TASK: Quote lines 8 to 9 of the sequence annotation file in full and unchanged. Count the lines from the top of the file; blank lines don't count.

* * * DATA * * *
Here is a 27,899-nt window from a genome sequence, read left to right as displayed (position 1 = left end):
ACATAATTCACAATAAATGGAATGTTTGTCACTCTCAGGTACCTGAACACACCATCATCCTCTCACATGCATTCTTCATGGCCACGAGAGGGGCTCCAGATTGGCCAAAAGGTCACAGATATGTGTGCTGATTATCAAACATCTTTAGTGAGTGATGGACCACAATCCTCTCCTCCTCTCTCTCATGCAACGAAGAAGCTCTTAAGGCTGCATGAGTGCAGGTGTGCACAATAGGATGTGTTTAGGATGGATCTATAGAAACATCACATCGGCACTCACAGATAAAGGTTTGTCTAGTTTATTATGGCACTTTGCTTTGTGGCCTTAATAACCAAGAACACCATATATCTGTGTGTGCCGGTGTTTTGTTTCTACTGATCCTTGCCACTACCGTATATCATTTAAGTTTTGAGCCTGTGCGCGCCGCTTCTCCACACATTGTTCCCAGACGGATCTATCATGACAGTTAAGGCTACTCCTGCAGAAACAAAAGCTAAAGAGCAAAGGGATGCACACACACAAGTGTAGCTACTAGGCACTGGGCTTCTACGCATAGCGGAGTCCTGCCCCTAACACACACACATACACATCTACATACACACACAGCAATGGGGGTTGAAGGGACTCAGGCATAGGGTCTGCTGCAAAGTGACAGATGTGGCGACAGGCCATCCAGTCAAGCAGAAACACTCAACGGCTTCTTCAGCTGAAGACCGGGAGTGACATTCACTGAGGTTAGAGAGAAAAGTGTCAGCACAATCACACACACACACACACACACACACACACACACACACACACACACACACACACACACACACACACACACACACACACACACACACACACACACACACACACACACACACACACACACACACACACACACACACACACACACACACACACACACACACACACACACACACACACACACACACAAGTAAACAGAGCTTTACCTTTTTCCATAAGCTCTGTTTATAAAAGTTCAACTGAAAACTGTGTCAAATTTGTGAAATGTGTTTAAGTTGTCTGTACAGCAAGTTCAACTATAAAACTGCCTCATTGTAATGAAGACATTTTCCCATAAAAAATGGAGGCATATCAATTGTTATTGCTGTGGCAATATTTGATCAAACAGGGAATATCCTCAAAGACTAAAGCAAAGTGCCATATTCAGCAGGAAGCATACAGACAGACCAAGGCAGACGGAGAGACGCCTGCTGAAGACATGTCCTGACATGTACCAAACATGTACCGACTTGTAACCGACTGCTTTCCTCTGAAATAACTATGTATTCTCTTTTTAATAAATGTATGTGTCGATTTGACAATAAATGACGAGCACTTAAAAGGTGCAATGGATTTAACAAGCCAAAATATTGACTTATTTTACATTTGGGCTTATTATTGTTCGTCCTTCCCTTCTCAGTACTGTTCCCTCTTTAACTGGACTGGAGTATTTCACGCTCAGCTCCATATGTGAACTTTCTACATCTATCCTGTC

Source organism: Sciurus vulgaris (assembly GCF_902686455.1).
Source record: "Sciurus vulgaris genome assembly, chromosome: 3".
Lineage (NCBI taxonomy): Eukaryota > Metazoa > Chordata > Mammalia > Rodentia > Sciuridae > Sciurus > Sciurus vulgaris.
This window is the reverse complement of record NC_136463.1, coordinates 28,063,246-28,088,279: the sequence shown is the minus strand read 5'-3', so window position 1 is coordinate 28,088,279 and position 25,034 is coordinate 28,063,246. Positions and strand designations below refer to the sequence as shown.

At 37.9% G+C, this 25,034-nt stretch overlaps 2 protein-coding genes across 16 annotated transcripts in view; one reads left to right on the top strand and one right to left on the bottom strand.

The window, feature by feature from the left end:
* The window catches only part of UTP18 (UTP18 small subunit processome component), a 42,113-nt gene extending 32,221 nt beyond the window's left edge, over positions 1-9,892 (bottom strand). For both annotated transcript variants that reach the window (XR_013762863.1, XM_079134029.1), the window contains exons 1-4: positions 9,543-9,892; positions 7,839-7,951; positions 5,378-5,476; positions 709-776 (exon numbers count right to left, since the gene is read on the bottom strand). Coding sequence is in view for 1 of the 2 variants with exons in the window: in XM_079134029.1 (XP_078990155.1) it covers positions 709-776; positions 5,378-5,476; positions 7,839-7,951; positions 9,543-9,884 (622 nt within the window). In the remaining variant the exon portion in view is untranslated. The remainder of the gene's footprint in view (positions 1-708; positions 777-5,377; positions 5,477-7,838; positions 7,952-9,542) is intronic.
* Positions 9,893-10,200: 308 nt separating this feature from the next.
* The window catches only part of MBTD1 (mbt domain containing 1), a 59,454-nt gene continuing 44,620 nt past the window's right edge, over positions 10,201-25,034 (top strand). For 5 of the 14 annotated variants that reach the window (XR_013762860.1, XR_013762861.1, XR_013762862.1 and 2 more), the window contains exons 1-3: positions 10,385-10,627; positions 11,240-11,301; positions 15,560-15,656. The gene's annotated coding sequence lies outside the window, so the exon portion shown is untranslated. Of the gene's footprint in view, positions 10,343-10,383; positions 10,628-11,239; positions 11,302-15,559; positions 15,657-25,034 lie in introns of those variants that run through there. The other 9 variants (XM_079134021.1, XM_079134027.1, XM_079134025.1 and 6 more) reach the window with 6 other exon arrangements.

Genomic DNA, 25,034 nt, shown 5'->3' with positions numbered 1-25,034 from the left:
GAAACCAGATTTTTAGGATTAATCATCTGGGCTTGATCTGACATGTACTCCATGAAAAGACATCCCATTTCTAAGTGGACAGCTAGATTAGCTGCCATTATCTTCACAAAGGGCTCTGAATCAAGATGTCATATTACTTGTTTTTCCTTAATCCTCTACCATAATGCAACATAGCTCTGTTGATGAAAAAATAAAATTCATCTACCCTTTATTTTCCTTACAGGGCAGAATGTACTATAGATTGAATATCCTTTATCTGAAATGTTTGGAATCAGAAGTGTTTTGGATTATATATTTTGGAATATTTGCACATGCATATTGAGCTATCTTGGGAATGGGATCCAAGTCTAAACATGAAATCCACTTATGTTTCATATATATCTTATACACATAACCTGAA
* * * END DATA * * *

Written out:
The window, feature by feature from the left end:
* The window catches only part of UTP18 (UTP18 small subunit processome component), a 42,113-nt gene extending 32,221 nt beyond the window's left edge, over positions 1-9,892 (bottom strand). For both annotated transcript variants that reach the window (XR_013762863.1, XM_079134029.1), the window contains exons 1-4: positions 9,543-9,892; positions 7,839-7,951; positions 5,378-5,476; positions 709-776 (exon numbers count right to left, since the gene is read on the bottom strand). Coding sequence is in view for 1 of the 2 variants with exons in the window: in XM_079134029.1 (XP_078990155.1) it covers positions 709-776; positions 5,378-5,476; positions 7,839-7,951; positions 9,543-9,884 (622 nt within the window). In the remaining variant the exon portion in view is untranslated. The remainder of the gene's footprint in view (positions 1-708; positions 777-5,377; positions 5,477-7,838; positions 7,952-9,542) is intronic.